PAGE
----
This piece of Open-Source software can be used to simulate transformer power supplies and to select components for that.

The software is written in Lazarus Pascal. The two versions differ. The version 2

- corrects an error in the simulation of double-coil transformers with two-diode-rectifier (version 1 yielded too small voltages),
- estimates the diode voltages with a log function and not linearly like version 1 (yields higher voltages),
- changes the input fields: during editing the fields are marked green, while during entry no simulation takes place, after pushing the enter key the entry is checked and simulated, parameters that are changed by the program appear in yellow, errors in entries are marked red.

Version | Windows | Linux | ||
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Source code | Executable | Source code | Executable | |

2 | V2 Win Source | V2 Win64 Executable | (not provided) | |

1 | V1 Win Source | V1 Win64 Executable | V1 Lin Source | V1 Lin Executable |

- Selecting type
- Transformer properties
- Diodes and rectifier bridges
- Capacitor, DC current
- Simulation
- Results

Rectification with one single diode, one transformer coil, half wave rectification | |

Rectification with a rectifier bridge of the Graetz type with four diodes, a single transformer coil, full wave rectification | |

Rectification with two transformer coils and two diodes, full wave rectification |

In half wave rectification only the positive halfwave is active, the duration over which the capacitor is loaded is shorter, the duration over which the consumed DC current has to be supplied from the capacitor alone is longer.

When using a two coil transformer with two diodes both half waves are actively loading the capacitor. As only one diode with its conducting state voltage drop is required, the voltages are at their maximum.

Top of page | Type | Transformer | Diodes | Capacitor | Simulation | Results |
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The other parameters are optional, but are required for a realistic modelling. The transformer coil(s) consist of a wire with a resistance (Ohm's law). The coil resistance in Ω can be measured on the transformer. To account for the voltage losses over this inner resistance Ri the transformer is designed for a higher voltage. This is called the no load voltage, V. Only if the design current flows the nominal voltage is reached, the over voltage is consumed by the inner resistance of the coil(s).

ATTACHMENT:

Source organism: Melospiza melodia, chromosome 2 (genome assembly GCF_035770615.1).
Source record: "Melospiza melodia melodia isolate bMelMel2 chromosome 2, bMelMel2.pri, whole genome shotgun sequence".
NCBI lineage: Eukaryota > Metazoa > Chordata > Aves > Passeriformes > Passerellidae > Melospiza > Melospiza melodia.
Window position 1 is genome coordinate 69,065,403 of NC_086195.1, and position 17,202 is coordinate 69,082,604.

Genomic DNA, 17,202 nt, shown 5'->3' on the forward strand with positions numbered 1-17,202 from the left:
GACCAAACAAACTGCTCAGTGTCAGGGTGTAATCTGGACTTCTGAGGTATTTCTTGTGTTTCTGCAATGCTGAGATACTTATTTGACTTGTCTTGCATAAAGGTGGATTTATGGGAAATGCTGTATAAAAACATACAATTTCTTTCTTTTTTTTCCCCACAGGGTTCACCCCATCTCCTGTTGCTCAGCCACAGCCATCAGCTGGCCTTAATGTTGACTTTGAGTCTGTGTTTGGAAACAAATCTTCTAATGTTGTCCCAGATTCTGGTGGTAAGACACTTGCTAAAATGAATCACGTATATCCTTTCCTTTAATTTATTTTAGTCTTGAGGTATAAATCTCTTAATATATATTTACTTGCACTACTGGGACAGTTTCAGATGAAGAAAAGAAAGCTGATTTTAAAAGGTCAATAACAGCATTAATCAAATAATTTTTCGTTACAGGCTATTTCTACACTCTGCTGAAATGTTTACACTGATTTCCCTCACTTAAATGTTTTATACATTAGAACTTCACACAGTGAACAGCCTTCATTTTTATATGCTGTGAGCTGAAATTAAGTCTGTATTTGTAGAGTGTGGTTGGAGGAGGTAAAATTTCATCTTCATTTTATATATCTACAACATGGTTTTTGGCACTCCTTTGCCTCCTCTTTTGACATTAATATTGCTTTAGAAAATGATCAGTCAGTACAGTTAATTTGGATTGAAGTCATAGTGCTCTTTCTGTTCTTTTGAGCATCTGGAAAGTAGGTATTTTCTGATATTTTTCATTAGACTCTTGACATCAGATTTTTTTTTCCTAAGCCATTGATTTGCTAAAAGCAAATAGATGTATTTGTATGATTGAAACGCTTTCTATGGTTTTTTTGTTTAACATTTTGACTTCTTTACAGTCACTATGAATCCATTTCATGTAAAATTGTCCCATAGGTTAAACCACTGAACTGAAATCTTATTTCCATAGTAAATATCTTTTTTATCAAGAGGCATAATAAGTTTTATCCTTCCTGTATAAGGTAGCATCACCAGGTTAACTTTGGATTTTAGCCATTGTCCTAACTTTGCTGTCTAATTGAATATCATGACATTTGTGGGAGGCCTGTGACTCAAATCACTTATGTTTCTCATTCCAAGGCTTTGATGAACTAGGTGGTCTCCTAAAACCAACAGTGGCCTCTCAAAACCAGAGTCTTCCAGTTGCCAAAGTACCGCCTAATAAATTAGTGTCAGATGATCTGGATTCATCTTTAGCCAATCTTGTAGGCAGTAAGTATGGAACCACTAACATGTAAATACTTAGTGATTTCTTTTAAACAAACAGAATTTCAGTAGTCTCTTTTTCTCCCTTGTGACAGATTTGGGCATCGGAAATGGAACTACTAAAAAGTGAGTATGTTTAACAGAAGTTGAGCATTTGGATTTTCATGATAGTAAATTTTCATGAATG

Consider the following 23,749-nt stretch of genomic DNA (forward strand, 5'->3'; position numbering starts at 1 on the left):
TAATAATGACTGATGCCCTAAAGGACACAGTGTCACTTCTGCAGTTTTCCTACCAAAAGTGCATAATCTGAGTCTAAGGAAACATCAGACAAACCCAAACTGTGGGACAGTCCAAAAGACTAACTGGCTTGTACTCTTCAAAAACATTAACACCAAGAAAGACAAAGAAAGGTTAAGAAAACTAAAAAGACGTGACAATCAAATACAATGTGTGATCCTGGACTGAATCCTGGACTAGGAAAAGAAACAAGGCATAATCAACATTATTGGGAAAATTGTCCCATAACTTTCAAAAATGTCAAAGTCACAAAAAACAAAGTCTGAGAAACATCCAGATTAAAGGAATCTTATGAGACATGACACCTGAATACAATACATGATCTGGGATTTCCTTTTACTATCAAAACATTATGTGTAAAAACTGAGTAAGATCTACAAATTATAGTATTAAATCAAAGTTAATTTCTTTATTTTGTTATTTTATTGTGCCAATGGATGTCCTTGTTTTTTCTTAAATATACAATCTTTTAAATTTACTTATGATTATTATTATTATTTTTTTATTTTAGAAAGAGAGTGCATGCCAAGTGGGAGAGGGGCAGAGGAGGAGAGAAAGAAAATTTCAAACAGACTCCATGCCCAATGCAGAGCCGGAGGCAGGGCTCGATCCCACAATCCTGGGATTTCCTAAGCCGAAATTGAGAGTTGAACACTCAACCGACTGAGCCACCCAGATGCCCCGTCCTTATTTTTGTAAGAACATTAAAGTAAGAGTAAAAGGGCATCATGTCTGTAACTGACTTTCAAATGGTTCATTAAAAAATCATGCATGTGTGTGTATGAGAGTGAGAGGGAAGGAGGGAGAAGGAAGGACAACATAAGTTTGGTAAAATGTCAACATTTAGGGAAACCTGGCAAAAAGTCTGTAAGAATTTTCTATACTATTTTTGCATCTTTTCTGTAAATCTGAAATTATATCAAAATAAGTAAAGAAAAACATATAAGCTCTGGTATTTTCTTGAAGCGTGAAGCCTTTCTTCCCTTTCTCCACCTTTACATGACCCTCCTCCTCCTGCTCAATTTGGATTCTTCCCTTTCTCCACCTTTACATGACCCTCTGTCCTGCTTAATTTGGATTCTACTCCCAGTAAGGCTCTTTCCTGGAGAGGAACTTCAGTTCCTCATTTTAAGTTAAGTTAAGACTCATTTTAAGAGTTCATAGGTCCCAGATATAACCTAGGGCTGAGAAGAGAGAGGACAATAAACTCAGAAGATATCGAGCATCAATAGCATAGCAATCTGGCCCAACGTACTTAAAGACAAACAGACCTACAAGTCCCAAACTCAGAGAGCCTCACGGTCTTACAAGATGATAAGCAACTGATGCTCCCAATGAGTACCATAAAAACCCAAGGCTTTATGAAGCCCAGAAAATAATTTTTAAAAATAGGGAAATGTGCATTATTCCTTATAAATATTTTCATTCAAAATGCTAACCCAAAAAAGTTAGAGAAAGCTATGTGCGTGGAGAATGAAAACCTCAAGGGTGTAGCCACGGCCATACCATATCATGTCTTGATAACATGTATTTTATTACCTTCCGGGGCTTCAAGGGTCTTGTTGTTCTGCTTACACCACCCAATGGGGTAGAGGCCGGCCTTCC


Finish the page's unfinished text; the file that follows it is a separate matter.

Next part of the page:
Some transformer sellers publish the no load voltage or the no load voltage factor, U

An additional effect that occurs in rectification is that all voltages are effective values U

Rectifying this voltage with a diode and loading a capacitor with that yields approximately 12 V and not 9 V!

Additionally considering the compensation of the inner resistance yields even higher voltages following rectification (no load):

The maximum voltage of the 9 V transformer now is higher than 17 V. A 16 V capacitor would be overcharged with that. This effect is even more dramatic with very small transformers with less than 1 VA.

If you change the power of the transformer in the software, the no load voltage factor is estimated from the size of the transformer and changes occur in the factor and in the no load voltage. If the nominal current (in mA) is changed the transformer power and the other parameters are changed, too. So better first select nominal current and/or power first, no load voltage, no load voltage factor and coil resistance later on. With double coil transformers the parameters voltage, current and inner resistance apply for one coil each, except for the power of the transformer.

Top of page | Type | Transformer | Diodes | Capacitor | Simulation | Results |
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In version 2 of the software a logarithmic function is used to calculöate the current-depending forward voltage.

Caused by the high inner resistance of the transformer the capacitor is charged slowly and reaches saturation only after several hundred half waves. If a microcontroller needs a high slew rate of the operating voltage then a large capacitor is not a good idea.

The consumed current in mA is written to the next edit field. If this current nears the nominal current of the transformer the voltage on the load capacitor drops and the ribble increases, like here.

Switching between 50 and 60 Hz frequency can be done in the respective selection field. It changes the times of the displayed waves.

Top of page | Type | Transformer | Diodes | Capacitor | Simulation | Results |
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Top of page | Type | Transformer | Diodes | Capacitor | Simulation | Results |
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